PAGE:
1501      <p id="rfc.section.4.3.4.p.11">An origin server <em class="bcp14">SHOULD</em> reject any PUT request that contains a <a href="p5-range.html#header.content-range" class="smpl">Content-Range</a> header field (<a href="p5-range.html#header.content-range" title="Content-Range">Section 5.2</a> of <a href="#Part5" id="rfc.xref.Part5.5"><cite title="Hypertext Transfer Protocol (HTTP/1.1): Range Requests">[Part5]</cite></a>), since it might be misinterpreted as partial content (or might be partial content that is being mistakenly PUT as a full
    14951502         representation). Partial content updates are possible by targeting a separately identified resource with state that overlaps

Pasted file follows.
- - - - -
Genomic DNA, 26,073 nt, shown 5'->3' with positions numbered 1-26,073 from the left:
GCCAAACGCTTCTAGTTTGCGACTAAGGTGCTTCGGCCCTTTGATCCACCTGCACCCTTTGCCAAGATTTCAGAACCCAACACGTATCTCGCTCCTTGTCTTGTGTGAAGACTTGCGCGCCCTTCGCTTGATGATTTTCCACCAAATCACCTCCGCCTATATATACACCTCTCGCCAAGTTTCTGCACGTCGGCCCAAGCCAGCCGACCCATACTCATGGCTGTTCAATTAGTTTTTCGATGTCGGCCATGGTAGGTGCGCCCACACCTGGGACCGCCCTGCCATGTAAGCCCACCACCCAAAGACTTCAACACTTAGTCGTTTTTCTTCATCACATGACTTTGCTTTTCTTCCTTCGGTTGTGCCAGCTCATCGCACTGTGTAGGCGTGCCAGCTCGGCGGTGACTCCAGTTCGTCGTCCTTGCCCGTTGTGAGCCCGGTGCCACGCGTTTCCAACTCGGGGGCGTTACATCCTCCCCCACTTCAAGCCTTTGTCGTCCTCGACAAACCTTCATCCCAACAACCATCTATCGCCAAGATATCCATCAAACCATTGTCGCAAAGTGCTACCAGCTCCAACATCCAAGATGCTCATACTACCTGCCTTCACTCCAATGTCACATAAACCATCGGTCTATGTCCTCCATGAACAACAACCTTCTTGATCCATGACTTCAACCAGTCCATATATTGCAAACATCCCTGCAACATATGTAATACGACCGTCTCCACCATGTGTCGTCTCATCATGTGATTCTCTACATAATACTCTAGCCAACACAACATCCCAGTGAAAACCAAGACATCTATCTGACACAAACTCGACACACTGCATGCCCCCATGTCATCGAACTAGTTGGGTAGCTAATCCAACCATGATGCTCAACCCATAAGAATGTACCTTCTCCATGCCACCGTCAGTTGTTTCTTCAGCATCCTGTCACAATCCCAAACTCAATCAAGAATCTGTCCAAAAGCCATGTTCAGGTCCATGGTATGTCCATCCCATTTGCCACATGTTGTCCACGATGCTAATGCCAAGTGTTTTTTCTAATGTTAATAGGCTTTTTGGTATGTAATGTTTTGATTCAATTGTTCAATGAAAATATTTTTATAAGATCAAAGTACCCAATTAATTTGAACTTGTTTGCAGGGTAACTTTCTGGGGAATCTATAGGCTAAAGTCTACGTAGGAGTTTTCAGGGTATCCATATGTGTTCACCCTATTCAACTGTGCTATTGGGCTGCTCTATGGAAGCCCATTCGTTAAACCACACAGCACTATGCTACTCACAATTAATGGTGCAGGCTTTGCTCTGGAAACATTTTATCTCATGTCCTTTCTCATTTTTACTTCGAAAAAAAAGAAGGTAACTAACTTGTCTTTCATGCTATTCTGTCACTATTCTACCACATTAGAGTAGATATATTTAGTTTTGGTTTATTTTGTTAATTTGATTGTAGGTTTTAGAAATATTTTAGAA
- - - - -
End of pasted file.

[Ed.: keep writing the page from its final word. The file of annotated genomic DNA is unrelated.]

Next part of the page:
14961503         a portion of the larger resource, or by using a different method that has been specifically defined for partial updates (for
    14971504         example, the PATCH method defined in <a href="#RFC5789" id="rfc.xref.RFC5789.1"><cite title="PATCH Method for HTTP">[RFC5789]</cite></a>).
    14981505      </p>
    1499       <p id="rfc.section.4.3.4.p.11">Responses to the PUT method are not cacheable. If a PUT request passes through a cache that has one or more stored responses
     1506      <p id="rfc.section.4.3.4.p.12">Responses to the PUT method are not cacheable. If a PUT request passes through a cache that has one or more stored responses
    15001507         for the effective request URI, those stored responses will be invalidated (see <a href="p6-cache.html#invalidation.after.updates.or.deletions" title="Request Methods that Invalidate">Section 6</a> of <a href="#Part6" id="rfc.xref.Part6.6"><cite title="Hypertext Transfer Protocol (HTTP/1.1): Caching">[Part6]</cite></a>).